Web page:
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Showing posts with label Anderson Cooper tennis private equity economic storm business plan templates Scott Shane Case Western Reserve University Illusions of entrepreneurship. Show all posts
Showing posts with label Anderson Cooper tennis private equity economic storm business plan templates Scott Shane Case Western Reserve University Illusions of entrepreneurship. Show all posts

April 1, 2008

Does writing a business plan have power?

Starting your own business makes you rich, right?

Unfortunately, that fairy tale does not always end happily. You are probably aware of the statistics on just how many companies fail before reaching their five year mark. It is just not true that owners take home the big bucks. Too often they are paying everyone else first and when it’s time to pay themselves, they find the cupboard bare.

Many entrepreneurs also discover that a mortgage, a pension plan, a medical plan or other long-term benefits provided to employees, are not available to them because of their status as “self employeed”.and also out of reach of their budget. After a couple of years of that reality, the entrepreneur stops dreaming and decides that working for “The Man” looks pretty good, particularly if it entails union wages or a government pension plan.

Business entrepreneurs are crucial for the future wealth of our country but are often given little thought (look at the last Ontario provincial election – need I say more?). Now with the alarming question of “Is this a recession?” even the news headlines have turned away from Hollywood celebrities and toward the economy” – although CNN did still make Heath Ledger’s death their top story the same night that every stock market on the globe was falling off a cliff. But what the heck, I enjoyed looking at Anderson Cooper’s blue eyes and his combination of Wall Street pinstripe suit with purple and gray striped tie!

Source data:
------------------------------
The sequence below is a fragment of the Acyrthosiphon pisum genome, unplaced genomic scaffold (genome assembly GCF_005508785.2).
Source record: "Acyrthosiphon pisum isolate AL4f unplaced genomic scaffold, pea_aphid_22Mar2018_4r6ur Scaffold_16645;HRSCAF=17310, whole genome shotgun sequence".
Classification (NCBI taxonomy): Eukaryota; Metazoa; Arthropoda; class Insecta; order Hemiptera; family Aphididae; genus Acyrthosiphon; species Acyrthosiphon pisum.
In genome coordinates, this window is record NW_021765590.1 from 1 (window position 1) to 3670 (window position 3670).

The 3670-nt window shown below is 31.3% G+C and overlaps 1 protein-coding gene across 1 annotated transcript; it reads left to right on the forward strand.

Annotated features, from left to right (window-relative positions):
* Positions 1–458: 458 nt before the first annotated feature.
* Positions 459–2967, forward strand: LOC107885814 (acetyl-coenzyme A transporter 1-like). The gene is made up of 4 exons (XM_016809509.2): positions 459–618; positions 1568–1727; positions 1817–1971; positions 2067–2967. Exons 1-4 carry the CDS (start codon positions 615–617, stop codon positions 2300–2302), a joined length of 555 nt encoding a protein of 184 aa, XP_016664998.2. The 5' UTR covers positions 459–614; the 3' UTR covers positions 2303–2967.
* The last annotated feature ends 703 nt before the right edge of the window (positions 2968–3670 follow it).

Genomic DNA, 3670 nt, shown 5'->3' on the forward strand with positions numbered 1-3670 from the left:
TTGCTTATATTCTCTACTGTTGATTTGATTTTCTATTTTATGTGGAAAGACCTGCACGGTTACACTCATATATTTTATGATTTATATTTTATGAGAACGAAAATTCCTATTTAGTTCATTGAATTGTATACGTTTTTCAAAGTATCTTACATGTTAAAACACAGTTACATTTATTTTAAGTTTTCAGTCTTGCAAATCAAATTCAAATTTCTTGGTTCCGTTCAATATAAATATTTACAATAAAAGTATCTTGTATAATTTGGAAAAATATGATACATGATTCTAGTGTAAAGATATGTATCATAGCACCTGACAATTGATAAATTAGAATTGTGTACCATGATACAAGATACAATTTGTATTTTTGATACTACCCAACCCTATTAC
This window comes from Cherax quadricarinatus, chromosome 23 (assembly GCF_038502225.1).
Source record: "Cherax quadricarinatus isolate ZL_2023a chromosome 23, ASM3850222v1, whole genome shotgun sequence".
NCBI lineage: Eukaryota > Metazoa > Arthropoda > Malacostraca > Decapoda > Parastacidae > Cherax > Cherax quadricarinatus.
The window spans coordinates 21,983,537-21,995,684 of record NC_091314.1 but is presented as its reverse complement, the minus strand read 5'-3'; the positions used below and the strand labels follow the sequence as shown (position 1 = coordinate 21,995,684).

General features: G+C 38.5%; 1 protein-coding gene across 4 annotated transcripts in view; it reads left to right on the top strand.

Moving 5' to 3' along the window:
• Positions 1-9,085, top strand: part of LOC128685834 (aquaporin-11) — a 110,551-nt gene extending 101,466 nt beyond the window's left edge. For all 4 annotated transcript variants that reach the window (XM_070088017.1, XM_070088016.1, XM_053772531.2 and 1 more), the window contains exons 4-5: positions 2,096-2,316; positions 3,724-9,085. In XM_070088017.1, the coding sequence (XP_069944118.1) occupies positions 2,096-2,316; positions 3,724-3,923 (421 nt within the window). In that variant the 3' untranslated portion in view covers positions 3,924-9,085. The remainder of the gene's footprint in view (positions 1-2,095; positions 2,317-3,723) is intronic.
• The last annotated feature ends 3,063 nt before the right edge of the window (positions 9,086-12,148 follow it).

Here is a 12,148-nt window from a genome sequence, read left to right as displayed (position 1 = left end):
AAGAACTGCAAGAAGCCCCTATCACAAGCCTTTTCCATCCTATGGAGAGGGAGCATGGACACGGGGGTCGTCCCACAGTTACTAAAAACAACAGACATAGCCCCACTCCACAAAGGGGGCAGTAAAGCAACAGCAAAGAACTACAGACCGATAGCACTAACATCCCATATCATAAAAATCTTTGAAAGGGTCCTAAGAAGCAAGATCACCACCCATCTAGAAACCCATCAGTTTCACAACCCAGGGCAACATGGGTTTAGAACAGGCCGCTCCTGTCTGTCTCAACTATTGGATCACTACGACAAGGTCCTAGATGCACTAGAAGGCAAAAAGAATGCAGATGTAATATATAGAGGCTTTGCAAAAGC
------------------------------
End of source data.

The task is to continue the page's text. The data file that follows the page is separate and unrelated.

With this incoming tsunami of trouble, our provincial governments are turning their attention to SMEs and pondering how to help them. If you buy the life-boat theory - you cannot save everyone from drowning - you need to answer the question of just who does get to climb into the life boat. Rather than encouraging any and every start up, government can focus on assisting industries with high growth potential. If you start a computer industry-based company, your chances of growing far exceed those of starting a hotel, a clothing store or a consulting company.

What is missing in the economy are those growing companies finding a financial investment of $1M to $10M. Supporting those investors ploughing money into growth companies would be a smart move. Venture capitalists and private equity funds investing amounts under $10M tend to excel in filtering out which businesses and owners are most likely to grow our Canadian economy.

As an entrepreneur, you know economic change is upon us. You no longer have time to point the finger at China, India or our government policies. Right now, you need to make decisions to get ahead of the global crowd. Scott Shane, professor of entrepreneurial studies at Case Western Reserve University and author of The Illusions of Entrepreneurship, says, “the typical entrepreneur makes decisions that lower the chances for success. Part of it is that they're in a hurry and don't have time. So to give you a good example -- a business plan. We have lots of evidence that all kinds of performance measures of startups are enhanced if you write a business plan” [www.businessweek.com, 1/7/08]. Why doesn’t the average owner write a plan? Besides being busy, owners just don’t see the benefit.

If you want your business to be more than a lifestyle, write that plan. Take this weekend to break out your laptop, Google “business plan” and you will find a plethora of templates to use. Then share it. If your only employee is your dog, tell your mother. “Tell everyone,” says Tony Griffiths, one of Canada’s top investors in growing entrepreneurial companies. Tony, who invests in growing companies, recalls how years ago, while he was watching his wife play tennis, a young man sitting next to him struck up a conversation. The subject moved to business and the young man shared his business plan with such enthusiasm. Tony made the decision there and then to become an investor.

The young man had no idea that there was private equity interested in his size of business, but since he had completed a step toward a higher level of success – writing a business plan – he accidentally gained access to capital. According to Tony, the company went on to grow all the way to a public listing on the stock exchange. The young man is now much older and does own a mansion. One answer to surviving the looming economic storm is remembering the fundamentals: make sure your business plan is in great shape and perhaps you will reach the level of entrepreneurship that earns you the big money.